Egypt awards spectrum worth $1.1 billion to boost mobile services

Egypt awards spectrum worth $1.1 billion to boost mobile services


Mobile carriers in Egypt have acquired 10-year licenses for spectrum in the 2.6 GHz TDD band.

Together, Vodafone Egypt, Etisalat Misr and Telecom Egypt spent US$1.2 billion on additional spectrum.

Vodafone Egypt acquired 40 MHz of 2.6 GHz TDD spectrum to allow it to “significantly expand network capacity”.

It is the first time Vodafone Egypt has purchased spectrum in the 2.6 GHz TDD band. The acquisition adds to the operator’s existing portfolio, which spans the 900MHz, 1800MHz, and 2.1 GHz ranges (see table).

The operator will pay $540 million over the coming three years. This is split over an initial payment of $270 million, followed by two instalments of $135 million each, in 2021 and 2022.

Etisalat Misr secured two 10 MHz blocks in the 2.6 GHz band for $325 million, while Telecom Egypt – which this week announced construction of Egypt’s largest data centre – had its 17 September offer for additional spectrum accepted.

Under this application, the operator will gain 20 MHz of spectrum for 10 years in the 2.6 GHz band, using TDD technology, for $305 million. Of this, 50% will be paid in US dollars upon signing the contracts and the remaining 50% will be paid in two equal instalments: one before November 2021 and a second “within two years” from this week.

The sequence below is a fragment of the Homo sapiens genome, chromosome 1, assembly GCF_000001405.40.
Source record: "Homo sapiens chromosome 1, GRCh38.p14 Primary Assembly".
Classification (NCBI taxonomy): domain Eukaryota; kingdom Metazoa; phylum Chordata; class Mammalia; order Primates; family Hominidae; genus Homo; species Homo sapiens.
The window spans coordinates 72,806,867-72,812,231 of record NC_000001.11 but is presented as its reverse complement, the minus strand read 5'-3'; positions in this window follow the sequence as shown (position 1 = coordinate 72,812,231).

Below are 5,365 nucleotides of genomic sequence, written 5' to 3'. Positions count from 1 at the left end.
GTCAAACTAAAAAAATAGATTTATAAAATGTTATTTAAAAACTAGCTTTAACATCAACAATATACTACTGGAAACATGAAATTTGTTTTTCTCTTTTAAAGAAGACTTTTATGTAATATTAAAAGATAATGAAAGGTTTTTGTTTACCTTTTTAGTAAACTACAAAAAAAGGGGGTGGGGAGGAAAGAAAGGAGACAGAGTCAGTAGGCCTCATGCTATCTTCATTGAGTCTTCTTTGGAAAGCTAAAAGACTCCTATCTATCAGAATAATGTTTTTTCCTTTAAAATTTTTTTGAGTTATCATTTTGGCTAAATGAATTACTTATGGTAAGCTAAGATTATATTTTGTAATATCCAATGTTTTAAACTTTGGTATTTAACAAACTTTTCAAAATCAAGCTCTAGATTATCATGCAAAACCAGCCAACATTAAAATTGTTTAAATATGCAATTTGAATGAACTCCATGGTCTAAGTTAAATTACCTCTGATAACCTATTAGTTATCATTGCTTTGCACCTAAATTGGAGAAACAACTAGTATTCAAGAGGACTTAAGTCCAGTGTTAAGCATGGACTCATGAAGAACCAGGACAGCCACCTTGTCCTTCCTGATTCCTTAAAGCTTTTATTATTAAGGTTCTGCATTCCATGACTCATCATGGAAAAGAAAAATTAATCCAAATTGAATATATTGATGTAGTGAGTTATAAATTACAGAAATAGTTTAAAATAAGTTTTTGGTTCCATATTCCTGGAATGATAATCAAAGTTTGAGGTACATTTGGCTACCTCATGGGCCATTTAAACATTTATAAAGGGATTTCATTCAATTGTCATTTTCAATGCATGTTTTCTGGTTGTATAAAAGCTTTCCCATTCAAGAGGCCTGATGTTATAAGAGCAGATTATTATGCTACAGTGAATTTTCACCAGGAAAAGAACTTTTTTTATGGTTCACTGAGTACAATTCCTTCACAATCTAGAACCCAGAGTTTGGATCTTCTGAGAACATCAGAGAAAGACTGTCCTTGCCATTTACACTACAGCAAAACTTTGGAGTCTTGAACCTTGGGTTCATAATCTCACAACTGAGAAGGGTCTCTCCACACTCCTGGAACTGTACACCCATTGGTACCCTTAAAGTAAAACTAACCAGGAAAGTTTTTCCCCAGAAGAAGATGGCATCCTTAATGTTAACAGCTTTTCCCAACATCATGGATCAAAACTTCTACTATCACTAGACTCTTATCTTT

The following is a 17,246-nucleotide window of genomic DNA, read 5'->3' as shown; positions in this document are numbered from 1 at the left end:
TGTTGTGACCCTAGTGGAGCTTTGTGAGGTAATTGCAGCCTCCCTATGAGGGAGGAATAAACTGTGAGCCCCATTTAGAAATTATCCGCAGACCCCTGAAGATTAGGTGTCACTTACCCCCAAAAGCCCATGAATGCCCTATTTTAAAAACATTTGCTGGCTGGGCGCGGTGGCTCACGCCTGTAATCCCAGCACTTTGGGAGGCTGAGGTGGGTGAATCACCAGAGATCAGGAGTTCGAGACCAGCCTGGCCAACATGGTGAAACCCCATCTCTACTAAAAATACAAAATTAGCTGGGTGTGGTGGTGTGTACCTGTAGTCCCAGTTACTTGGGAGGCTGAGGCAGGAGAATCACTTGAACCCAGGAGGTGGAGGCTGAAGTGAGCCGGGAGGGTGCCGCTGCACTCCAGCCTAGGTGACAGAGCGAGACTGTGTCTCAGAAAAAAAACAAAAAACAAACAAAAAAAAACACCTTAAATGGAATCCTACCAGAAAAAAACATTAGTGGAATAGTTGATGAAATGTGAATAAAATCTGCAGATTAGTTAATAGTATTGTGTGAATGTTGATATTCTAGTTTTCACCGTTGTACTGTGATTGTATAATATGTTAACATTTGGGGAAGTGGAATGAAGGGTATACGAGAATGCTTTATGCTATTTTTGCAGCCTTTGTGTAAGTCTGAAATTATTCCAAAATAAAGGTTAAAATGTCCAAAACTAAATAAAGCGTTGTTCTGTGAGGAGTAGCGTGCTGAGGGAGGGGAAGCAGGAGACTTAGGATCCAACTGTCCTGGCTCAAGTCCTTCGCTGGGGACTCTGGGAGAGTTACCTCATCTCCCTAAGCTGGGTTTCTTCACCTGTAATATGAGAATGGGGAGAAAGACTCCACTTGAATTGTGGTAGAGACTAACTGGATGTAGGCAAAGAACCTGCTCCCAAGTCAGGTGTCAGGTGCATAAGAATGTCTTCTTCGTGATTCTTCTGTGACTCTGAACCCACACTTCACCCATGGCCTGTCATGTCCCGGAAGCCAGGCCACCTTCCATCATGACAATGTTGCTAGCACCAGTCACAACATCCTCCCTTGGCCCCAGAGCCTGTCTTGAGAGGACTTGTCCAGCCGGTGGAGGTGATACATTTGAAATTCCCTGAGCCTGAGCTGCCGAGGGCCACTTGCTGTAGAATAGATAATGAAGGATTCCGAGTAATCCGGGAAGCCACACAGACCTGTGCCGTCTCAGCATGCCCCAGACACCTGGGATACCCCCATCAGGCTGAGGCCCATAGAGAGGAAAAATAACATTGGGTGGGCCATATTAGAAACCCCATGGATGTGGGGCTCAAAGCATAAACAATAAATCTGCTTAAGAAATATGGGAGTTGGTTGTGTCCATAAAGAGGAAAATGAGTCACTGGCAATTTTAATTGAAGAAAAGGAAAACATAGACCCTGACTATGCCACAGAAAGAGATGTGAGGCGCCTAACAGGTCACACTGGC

The allocations will help Egypt to meet growing demand for reliable, high quality voice and data services, which have come under increased pressure over the course of the Covid-19 pandemic.

In its latest market report, OpenSignal said the mobile network experience in Egypt is “improving overall”, although service disparities remain between operators and geographies.

Published in Q1, it was the first such report to evaluate 4G coverage in Egypt, on which Vodafone took the lead, followed by Etisalat.

Vodafone also came out on top in the voice experience category for the Central Egypt and Nile Delta regions, and shared first place with Etisalat in Eastern Egypt. OpenSignal noted “stiff competition in this category”, with users experiencing poor to acceptable voice experience across operators in these regions.

On the device side, Egypt's smartphone market grew 2.2% quarter on quarter (QoQ) in Q2, reaching 2.88 million unit sales.

These figures, published by IDC, confirmed that Egypt’s market bucked regional trends, with Covid having less of an impact on handset sales than elsewhere. Most markets in the Middle East and Africa suffered declines during the quarter. Samsung was the market leader in Q2 2020 with 23.8% unit share, followed by Oppo in second place and Xiaomi in third.

IDC’s analysis on this read: “This growth was spurred by vendors focusing on pushing affordable phones into the market, while vendors also accelerated their shipments before new import taxes were introduced at the end of June.”

Taher Abdel Hameed, a senior research analyst at IDC, added: “Consumers were opting for more affordable phones due to tighter budgets, while vendors supplied affordable models with higher specs to cope with challenging sales conditions during the pandemic.”

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